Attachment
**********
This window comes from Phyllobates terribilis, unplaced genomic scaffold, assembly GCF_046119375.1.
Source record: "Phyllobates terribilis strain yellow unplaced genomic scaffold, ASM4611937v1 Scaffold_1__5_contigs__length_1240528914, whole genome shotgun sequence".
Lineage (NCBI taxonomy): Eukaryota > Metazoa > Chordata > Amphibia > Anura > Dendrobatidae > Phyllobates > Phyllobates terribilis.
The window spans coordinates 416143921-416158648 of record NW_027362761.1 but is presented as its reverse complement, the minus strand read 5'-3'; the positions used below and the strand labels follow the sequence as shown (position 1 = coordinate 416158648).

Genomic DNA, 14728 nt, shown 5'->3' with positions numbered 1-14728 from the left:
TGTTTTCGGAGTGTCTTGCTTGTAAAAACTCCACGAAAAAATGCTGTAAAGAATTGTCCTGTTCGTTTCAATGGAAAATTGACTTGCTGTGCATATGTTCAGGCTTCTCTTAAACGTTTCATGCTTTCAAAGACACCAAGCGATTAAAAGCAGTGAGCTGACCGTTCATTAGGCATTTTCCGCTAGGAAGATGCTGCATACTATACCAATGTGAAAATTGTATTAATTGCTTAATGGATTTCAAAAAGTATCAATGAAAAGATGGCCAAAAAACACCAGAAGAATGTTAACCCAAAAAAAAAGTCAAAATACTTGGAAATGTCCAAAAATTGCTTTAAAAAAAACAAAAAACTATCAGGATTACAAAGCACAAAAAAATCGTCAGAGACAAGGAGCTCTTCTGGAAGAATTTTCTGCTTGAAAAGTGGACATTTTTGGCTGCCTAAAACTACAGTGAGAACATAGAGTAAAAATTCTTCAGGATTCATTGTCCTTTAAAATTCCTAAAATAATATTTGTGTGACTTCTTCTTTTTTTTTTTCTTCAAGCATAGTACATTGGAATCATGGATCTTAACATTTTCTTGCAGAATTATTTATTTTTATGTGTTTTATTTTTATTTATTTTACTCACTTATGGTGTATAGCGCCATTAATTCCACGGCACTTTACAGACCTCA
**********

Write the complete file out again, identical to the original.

This window comes from Phyllobates terribilis, unplaced genomic scaffold, assembly GCF_046119375.1.
Source record: "Phyllobates terribilis strain yellow unplaced genomic scaffold, ASM4611937v1 Scaffold_1__5_contigs__length_1240528914, whole genome shotgun sequence".
Lineage (NCBI taxonomy): Eukaryota > Metazoa > Chordata > Amphibia > Anura > Dendrobatidae > Phyllobates > Phyllobates terribilis.
The window spans coordinates 416143921-416158648 of record NW_027362761.1 but is presented as its reverse complement, the minus strand read 5'-3'; the positions used below and the strand labels follow the sequence as shown (position 1 = coordinate 416158648).

Genomic DNA, 14728 nt, shown 5'->3' with positions numbered 1-14728 from the left:
TGTTTTCGGAGTGTCTTGCTTGTAAAAACTCCACGAAAAAATGCTGTAAAGAATTGTCCTGTTCGTTTCAATGGAAAATTGACTTGCTGTGCATATGTTCAGGCTTCTCTTAAACGTTTCATGCTTTCAAAGACACCAAGCGATTAAAAGCAGTGAGCTGACCGTTCATTAGGCATTTTCCGCTAGGAAGATGCTGCATACTATACCAATGTGAAAATTGTATTAATTGCTTAATGGATTTCAAAAAGTATCAATGAAAAGATGGCCAAAAAACACCAGAAGAATGTTAACCCAAAAAAAAAGTCAAAATACTTGGAAATGTCCAAAAATTGCTTTAAAAAAAACAAAAAACTATCAGGATTACAAAGCACAAAAAAATCGTCAGAGACAAGGAGCTCTTCTGGAAGAATTTTCTGCTTGAAAAGTGGACATTTTTGGCTGCCTAAAACTACAGTGAGAACATAGAGTAAAAATTCTTCAGGATTCATTGTCCTTTAAAATTCCTAAAATAATATTTGTGTGACTTCTTCTTTTTTTTTTTCTTCAAGCATAGTACATTGGAATCATGGATCTTAACATTTTCTTGCAGAATTATTTATTTTTATGTGTTTTATTTTTATTTATTTTACTCACTTATGGTGTATAGCGCCATTAATTCCACGGCACTTTACAGACCTCA